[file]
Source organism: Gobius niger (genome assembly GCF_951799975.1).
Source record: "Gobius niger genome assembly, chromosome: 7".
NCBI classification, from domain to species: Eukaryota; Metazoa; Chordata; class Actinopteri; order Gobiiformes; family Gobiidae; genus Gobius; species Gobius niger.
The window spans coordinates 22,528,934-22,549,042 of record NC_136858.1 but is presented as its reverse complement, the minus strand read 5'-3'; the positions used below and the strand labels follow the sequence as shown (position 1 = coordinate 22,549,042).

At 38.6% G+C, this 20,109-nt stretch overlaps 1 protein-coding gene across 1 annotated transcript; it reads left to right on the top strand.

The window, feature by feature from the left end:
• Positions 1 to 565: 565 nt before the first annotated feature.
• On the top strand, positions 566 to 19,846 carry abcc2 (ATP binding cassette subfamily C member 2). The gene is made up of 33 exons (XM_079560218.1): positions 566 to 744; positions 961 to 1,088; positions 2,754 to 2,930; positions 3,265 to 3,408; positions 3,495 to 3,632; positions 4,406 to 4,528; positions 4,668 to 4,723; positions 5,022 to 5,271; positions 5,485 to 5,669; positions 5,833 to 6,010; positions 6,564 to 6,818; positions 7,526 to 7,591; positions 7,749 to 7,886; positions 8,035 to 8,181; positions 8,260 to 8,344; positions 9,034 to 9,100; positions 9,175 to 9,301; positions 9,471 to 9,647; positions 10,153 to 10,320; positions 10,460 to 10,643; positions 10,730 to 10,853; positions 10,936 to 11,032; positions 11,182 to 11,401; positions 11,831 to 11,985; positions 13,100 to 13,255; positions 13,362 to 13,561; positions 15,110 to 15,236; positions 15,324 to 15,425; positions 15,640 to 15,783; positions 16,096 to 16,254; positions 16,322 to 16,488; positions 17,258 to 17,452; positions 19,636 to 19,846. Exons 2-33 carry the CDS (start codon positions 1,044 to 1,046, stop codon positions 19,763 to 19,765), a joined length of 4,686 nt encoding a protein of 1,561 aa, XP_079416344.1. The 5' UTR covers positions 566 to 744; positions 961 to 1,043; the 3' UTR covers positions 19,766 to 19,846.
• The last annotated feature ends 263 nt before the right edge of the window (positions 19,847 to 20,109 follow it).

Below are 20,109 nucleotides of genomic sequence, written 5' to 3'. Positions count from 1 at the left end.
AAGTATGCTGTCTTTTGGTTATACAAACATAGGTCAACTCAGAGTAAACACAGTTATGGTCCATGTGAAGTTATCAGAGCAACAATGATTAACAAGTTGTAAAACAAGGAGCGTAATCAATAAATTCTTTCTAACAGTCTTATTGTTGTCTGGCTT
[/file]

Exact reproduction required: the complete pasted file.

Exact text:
Source organism: Gobius niger (genome assembly GCF_951799975.1).
Source record: "Gobius niger genome assembly, chromosome: 7".
NCBI classification, from domain to species: Eukaryota; Metazoa; Chordata; class Actinopteri; order Gobiiformes; family Gobiidae; genus Gobius; species Gobius niger.
The window spans coordinates 22,528,934-22,549,042 of record NC_136858.1 but is presented as its reverse complement, the minus strand read 5'-3'; the positions used below and the strand labels follow the sequence as shown (position 1 = coordinate 22,549,042).

At 38.6% G+C, this 20,109-nt stretch overlaps 1 protein-coding gene across 1 annotated transcript; it reads left to right on the top strand.

The window, feature by feature from the left end:
• Positions 1 to 565: 565 nt before the first annotated feature.
• On the top strand, positions 566 to 19,846 carry abcc2 (ATP binding cassette subfamily C member 2). The gene is made up of 33 exons (XM_079560218.1): positions 566 to 744; positions 961 to 1,088; positions 2,754 to 2,930; positions 3,265 to 3,408; positions 3,495 to 3,632; positions 4,406 to 4,528; positions 4,668 to 4,723; positions 5,022 to 5,271; positions 5,485 to 5,669; positions 5,833 to 6,010; positions 6,564 to 6,818; positions 7,526 to 7,591; positions 7,749 to 7,886; positions 8,035 to 8,181; positions 8,260 to 8,344; positions 9,034 to 9,100; positions 9,175 to 9,301; positions 9,471 to 9,647; positions 10,153 to 10,320; positions 10,460 to 10,643; positions 10,730 to 10,853; positions 10,936 to 11,032; positions 11,182 to 11,401; positions 11,831 to 11,985; positions 13,100 to 13,255; positions 13,362 to 13,561; positions 15,110 to 15,236; positions 15,324 to 15,425; positions 15,640 to 15,783; positions 16,096 to 16,254; positions 16,322 to 16,488; positions 17,258 to 17,452; positions 19,636 to 19,846. Exons 2-33 carry the CDS (start codon positions 1,044 to 1,046, stop codon positions 19,763 to 19,765), a joined length of 4,686 nt encoding a protein of 1,561 aa, XP_079416344.1. The 5' UTR covers positions 566 to 744; positions 961 to 1,043; the 3' UTR covers positions 19,766 to 19,846.
• The last annotated feature ends 263 nt before the right edge of the window (positions 19,847 to 20,109 follow it).

Below are 20,109 nucleotides of genomic sequence, written 5' to 3'. Positions count from 1 at the left end.
AAGTATGCTGTCTTTTGGTTATACAAACATAGGTCAACTCAGAGTAAACACAGTTATGGTCCATGTGAAGTTATCAGAGCAACAATGATTAACAAGTTGTAAAACAAGGAGCGTAATCAATAAATTCTTTCTAACAGTCTTATTGTTGTCTGGCTT